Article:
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Nouns (used as pronouns) of address
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Some nouns may be used as pronouns of address. An example is given below:

Example 1

Dokter, dokter, wol dokter efkes meikomme?
doctor doctor wants doctor DcP along.come
Doctor, doctor, could you come along, please?

Here the first two instances of the noun are vocatives. The third instance shows that the noun is used as a third person pronoun of address.

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Noun to pronoun conversion characteristically occurs with nouns denoting a unique profession which has social status. More nouns of this kind are masterteacher, dûmnyparson, notarisnotary, kastleininn keeper. Such professions are relatively unique; a village tends to have one teacher, one doctor, and so on. More specifically, if you are in a class, there is only one teacher. If you are in a church, there is only one parson, and so on. Nouns denoting family relations, referred to as kinship terms, may also be used in this way, as is shown by the example below:

Example 2

Moarn mem. Hat mem al iten?
good.morning mother have mother yet eat
Good morning, mother. Have you already had breakfast?

More nouns allowing this are heitfather, pakegranddad, beppegrandmother, omkeuncle, muoike or tanteaunt. Professional nouns and family nouns can also be used in the vocative. The nouns, when used as pronouns of address, seem to have lost their character as R-expressions:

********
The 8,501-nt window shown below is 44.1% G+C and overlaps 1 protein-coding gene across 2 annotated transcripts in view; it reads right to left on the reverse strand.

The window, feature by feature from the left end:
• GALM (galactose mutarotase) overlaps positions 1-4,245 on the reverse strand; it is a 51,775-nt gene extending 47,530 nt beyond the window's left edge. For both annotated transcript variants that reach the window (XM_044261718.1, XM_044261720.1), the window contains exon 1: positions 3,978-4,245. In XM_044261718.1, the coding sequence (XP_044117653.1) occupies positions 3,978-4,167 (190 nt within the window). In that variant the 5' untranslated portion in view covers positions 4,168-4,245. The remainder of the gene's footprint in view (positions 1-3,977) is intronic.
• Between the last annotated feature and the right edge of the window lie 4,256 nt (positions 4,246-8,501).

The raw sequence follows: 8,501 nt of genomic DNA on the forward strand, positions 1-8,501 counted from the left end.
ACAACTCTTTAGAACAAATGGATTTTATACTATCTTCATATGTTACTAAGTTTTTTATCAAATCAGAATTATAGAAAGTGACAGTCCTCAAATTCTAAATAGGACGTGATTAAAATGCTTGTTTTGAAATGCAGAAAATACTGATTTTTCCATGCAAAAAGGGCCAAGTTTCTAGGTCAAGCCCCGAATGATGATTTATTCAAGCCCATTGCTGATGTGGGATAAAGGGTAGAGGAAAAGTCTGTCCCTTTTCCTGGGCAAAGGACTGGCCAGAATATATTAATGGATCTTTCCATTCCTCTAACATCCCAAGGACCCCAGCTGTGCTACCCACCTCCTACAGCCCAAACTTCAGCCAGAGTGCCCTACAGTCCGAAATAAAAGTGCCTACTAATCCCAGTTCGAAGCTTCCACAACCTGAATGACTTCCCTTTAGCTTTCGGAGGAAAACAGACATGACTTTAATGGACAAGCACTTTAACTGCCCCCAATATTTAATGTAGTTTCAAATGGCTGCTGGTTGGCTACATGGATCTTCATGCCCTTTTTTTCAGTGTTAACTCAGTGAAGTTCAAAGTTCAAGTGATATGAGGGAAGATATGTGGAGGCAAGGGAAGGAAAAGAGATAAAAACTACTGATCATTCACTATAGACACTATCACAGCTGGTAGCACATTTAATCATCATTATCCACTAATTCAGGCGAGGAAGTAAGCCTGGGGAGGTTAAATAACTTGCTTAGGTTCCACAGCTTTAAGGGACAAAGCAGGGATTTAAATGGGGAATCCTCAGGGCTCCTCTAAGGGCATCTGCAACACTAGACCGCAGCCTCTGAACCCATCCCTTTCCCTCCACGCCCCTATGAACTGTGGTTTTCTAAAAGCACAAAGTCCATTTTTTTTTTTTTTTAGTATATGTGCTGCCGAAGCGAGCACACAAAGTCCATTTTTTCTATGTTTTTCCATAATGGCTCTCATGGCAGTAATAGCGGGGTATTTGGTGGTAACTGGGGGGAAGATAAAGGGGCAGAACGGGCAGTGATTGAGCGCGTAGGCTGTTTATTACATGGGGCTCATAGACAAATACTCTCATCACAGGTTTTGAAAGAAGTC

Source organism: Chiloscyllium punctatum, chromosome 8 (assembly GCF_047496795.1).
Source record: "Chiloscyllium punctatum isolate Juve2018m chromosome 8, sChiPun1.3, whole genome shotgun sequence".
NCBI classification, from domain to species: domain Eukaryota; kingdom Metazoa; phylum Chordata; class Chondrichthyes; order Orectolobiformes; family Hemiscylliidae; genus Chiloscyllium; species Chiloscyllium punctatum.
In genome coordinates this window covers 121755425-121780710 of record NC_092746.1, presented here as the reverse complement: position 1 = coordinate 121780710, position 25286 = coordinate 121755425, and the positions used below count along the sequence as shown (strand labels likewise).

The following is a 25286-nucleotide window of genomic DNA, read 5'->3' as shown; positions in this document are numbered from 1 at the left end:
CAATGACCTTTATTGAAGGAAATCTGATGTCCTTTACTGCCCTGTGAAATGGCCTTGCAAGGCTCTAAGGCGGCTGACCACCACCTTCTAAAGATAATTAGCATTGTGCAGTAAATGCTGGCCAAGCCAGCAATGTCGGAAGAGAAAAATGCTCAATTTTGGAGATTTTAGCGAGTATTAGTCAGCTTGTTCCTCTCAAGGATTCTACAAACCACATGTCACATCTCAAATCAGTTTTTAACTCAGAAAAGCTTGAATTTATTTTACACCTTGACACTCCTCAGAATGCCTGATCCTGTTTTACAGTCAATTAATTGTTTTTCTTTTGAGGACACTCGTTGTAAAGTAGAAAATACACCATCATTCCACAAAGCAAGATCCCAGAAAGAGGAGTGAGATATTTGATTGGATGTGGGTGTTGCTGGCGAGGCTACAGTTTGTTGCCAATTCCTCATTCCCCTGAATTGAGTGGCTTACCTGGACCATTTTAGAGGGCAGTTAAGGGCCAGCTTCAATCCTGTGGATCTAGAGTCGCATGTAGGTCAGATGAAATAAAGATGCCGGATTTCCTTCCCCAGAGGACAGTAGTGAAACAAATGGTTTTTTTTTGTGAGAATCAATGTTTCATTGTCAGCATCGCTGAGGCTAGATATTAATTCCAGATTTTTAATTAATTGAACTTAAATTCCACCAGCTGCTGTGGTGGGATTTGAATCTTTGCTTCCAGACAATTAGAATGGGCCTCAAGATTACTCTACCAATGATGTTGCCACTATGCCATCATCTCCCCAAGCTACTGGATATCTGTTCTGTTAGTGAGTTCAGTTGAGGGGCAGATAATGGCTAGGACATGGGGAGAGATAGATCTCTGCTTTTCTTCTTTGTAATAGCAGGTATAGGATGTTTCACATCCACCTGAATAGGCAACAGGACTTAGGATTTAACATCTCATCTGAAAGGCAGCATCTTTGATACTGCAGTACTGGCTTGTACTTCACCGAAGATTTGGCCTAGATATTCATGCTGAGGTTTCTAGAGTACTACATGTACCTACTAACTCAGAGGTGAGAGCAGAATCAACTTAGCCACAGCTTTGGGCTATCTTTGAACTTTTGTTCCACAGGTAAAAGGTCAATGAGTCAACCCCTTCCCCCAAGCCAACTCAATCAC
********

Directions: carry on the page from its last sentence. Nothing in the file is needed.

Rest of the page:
Example 3

a. Pake, hat pake juster pake syn fyts noch makke?
granddad did granddad yesterday granddad his bike DcP make
Grandfather, did you repair your bicycle yesterday?
b. Wit pake ek wat se krekt tsjin pake sein ha?
knows granddad DcP what they precisely against granddad said have
Granddad, do you remember what they told you exactly?

However, they cannot function as lexical anaphors, whereas ordinary pronouns can:

Example 4

a. Wol pake him ek waskje?
wants granddad him DcP wash
Granddad, do you want to wash yourself?
b. *Wol pake pake ek waskje?
wants granddad him DcP wash
Granddad, do you want to wash yourself?

Furthermore, it seems that they cannot be bound by pronouns (whereas ordinarily pronouns can be bound by pronouns), for the subject pronoun cannot be construed as referring to the same person as pakegrandfather:

Example 5

a. *Pake, hat hy juster pake syn fyts noch makke?
granddad did he yesterday granddad his bike DcP make
Grandfather, did you repair your bicycle yesterday?
b. *Wit hy ek wat se krekt tsjin pake sein ha?
knows he DcP what they precisely against granddad said have
Granddad, do you remember what they told you exactly?

In this respect, they are similar to epithets like dy gekthat fool. However, epithets cannot be bound, whereas nouns of address can (as we saw):

Example 6

a. Pake, hat pake juster pake syn fyts noch makke?
granddad has granddad yesterday granddad his bike DcP make
Grandfather, did you repair your bicycle yesterday?
b. *Hat dy gek juster dy gek syn fyts noch makke?
has that fool yesterday that fool his bike DcP make
Did that fool repair his bicycle yesterday?

So, the two instances of pakegranddad can refer to the same person, whereas the two instances of dy gekthat fool cannot.

References:
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